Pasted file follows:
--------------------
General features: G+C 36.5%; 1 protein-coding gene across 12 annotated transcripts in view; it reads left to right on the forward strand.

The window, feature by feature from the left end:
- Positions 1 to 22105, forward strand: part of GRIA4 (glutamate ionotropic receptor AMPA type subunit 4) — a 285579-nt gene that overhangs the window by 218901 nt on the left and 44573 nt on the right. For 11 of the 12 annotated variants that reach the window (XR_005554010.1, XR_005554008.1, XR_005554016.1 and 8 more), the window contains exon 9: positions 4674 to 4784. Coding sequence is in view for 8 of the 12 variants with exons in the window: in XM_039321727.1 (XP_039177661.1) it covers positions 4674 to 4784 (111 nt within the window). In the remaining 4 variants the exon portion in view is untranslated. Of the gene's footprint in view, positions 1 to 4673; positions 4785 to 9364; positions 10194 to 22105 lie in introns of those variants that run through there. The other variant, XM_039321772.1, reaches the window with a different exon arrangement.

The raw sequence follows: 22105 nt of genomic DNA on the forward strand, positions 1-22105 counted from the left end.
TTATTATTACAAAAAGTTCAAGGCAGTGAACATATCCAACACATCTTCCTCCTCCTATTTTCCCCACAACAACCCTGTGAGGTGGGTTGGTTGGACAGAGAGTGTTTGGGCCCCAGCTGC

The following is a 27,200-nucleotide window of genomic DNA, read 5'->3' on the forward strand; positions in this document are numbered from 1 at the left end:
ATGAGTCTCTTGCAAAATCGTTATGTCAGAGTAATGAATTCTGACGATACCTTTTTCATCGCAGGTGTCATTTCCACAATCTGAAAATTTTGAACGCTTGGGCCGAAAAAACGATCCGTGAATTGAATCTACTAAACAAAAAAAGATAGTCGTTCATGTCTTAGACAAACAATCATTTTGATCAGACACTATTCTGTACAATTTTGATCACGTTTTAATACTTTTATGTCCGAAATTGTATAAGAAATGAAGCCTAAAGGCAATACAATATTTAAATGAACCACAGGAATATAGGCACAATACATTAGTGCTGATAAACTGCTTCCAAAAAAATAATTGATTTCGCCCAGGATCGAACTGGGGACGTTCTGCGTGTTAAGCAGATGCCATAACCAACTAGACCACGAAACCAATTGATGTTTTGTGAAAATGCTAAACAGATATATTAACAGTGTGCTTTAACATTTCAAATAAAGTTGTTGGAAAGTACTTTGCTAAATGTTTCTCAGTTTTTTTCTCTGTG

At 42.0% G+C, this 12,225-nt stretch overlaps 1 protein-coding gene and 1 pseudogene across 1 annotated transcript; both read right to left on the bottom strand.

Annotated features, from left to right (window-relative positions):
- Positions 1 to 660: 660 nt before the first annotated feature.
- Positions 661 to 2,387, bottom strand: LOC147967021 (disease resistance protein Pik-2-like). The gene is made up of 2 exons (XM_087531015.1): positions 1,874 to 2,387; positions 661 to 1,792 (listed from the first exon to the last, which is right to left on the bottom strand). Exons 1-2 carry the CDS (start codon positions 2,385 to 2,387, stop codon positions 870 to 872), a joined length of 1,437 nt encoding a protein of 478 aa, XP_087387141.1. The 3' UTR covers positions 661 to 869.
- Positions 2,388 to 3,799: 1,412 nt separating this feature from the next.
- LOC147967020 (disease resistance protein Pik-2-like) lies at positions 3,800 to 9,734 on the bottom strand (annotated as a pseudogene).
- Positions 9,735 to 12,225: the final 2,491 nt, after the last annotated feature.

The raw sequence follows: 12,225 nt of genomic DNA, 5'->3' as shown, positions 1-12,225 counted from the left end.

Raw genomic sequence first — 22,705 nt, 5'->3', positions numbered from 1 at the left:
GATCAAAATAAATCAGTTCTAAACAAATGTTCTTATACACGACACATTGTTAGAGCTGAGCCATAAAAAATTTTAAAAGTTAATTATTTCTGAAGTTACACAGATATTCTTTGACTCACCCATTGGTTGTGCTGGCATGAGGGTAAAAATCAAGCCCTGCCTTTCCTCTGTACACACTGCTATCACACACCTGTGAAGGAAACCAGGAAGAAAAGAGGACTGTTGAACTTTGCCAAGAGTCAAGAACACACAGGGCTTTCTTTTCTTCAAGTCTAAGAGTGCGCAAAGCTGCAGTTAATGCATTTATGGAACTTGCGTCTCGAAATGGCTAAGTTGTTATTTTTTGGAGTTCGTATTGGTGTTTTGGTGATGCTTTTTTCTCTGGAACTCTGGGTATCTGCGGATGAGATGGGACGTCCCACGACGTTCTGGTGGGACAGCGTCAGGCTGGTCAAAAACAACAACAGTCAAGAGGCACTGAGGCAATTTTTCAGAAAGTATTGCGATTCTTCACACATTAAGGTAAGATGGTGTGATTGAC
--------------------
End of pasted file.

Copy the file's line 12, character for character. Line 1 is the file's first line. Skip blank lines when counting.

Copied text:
- Positions 2,388 to 3,799: 1,412 nt separating this feature from the next.